used by the crop in the current growing season.   A ban on winter 
application of animal waste should also be imposed.  

Until phosphorus planning is implemented, CAFO animal waste applicators 
will continue with nitrogen planning which means that animal waste disposal 
lands will continue to receive many times the amount of phosphorus than 
is taken up in crops grown in any given year.

Despite repeated attempts to bring the matter before MDEQ, the agency 
still refuses to impose appropriate water quality based effluent limitations
in CAFO permits and allows impermissible water quality degradation from 
additional CAFOs going into areas that are already impaired.

Agriculture in the entire Saginaw River watershed is not living up to 
clear requirements to control both sediment and phosphorus pollution because
MDEQ at every opportunity....whether through the impairment listing process or 
the permitting process...  undermines these clear requirements for 
water quality impairment identification and water quality based effluent limitations.

MDEQ's law violations in failing to have clear identification of all sediment, phosphorus, 
nitrate and turbidity water quality violations is a systematic failure.   I consider
it likely that they will never change and they will have to be sued in order to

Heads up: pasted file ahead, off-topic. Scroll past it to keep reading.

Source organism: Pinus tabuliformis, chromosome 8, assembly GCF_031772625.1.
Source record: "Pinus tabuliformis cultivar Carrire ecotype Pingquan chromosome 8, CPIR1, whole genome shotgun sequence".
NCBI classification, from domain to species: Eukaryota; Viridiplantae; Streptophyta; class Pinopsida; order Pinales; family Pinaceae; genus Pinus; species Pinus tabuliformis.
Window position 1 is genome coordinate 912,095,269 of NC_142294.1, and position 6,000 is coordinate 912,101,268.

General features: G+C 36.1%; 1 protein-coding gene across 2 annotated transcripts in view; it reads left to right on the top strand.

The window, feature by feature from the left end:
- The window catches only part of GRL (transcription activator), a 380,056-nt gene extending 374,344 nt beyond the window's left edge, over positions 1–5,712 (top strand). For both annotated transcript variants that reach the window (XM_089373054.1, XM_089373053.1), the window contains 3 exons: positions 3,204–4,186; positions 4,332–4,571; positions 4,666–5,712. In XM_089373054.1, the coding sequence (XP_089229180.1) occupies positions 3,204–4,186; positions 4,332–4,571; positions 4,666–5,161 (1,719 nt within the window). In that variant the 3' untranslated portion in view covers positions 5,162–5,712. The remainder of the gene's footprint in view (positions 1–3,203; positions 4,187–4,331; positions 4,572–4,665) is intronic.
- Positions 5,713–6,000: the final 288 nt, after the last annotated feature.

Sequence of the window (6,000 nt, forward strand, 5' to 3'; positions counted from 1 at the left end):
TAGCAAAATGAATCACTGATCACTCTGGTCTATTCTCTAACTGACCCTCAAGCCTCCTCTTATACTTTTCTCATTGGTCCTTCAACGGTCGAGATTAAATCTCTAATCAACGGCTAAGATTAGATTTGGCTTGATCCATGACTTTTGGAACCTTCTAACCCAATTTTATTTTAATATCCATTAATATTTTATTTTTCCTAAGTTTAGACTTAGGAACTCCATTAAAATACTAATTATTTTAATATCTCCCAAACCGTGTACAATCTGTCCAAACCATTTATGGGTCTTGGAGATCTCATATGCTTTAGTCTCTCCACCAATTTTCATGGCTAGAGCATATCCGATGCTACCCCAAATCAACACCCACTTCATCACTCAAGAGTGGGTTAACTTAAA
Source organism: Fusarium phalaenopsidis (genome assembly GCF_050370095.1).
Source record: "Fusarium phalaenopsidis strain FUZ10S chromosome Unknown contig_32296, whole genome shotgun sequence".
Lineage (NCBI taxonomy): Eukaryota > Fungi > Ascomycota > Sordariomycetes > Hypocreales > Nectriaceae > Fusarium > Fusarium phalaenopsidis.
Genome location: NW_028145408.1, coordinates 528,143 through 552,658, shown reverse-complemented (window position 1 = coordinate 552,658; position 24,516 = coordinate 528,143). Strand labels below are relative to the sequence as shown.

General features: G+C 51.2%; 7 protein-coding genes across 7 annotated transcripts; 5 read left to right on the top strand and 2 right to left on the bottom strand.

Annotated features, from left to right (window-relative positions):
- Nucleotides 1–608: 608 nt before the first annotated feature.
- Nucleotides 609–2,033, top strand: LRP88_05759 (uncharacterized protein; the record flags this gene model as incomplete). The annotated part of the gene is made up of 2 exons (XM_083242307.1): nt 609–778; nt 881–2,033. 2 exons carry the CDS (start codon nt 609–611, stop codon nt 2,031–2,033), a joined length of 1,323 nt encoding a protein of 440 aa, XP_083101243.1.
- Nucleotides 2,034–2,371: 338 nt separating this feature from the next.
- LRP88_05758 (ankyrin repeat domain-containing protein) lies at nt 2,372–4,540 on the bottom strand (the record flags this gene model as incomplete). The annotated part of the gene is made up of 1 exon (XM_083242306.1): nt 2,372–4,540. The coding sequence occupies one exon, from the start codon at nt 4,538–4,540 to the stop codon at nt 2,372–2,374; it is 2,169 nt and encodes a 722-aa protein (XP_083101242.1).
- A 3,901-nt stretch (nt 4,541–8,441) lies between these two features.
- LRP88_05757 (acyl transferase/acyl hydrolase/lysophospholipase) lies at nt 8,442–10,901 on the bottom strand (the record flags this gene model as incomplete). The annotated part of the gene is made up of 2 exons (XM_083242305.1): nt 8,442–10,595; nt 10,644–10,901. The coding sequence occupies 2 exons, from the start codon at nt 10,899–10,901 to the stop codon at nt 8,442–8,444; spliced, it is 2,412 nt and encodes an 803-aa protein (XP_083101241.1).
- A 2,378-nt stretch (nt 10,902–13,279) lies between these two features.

comply with the Clean Water Act.   

In my opinion, getting more money for "voluntary" programs to control 
phosphorus and providing money for dredging programs is actually 
harmful to the cause of Saginaw Bay cleanup.   What we have now
is a so-called "voluntary" program in the form of administrative agency and agricultural industry
sandbagging of clear statutory requirements.   And where do you think 
that dredging money is going to go and where will the dredge spoils go?
If you pump money to drain commissioners in the watershed, you're 
just going to end up with more sediment impaired waterways where 
MDEQ refuses to acknowledge water quality problems with their 
Category 4 off-ramp approaches to problem identification.   And look 
for those dredge spoils to go into wetlands that the money is supposed to 
protect.

There will be no "cleanup" of Saginaw Bay until and unless the issues
above are addressed.   Any public relations posturing by Sen. Barcia
that doesn't confront the water pollution control realities and clear 
statutory requirements presently being violated means only that 
the public is being misled by politicians that ought to grow some 
gonads if they are going to claim the leadership mantel for cleanup 
of the Saginaw Bay.

Alex Sagady
 

==========================================
Alex J. Sagady & Associates        http://www.sagady.com

Environmental Enforcement, Permit/Technical Review, Public Policy, 
Expert Witness Review and Litigation Investigation on Air, Water and 
Waste/Community Environmental and Resource Protection
Prospectus at:  http://www.sagady.com/sagady.pdf 

657 Spartan Avenue,  East Lansing, MI  48823  
(517) 332-6971; (517) 332-8987 (fax); ajs@sagady.com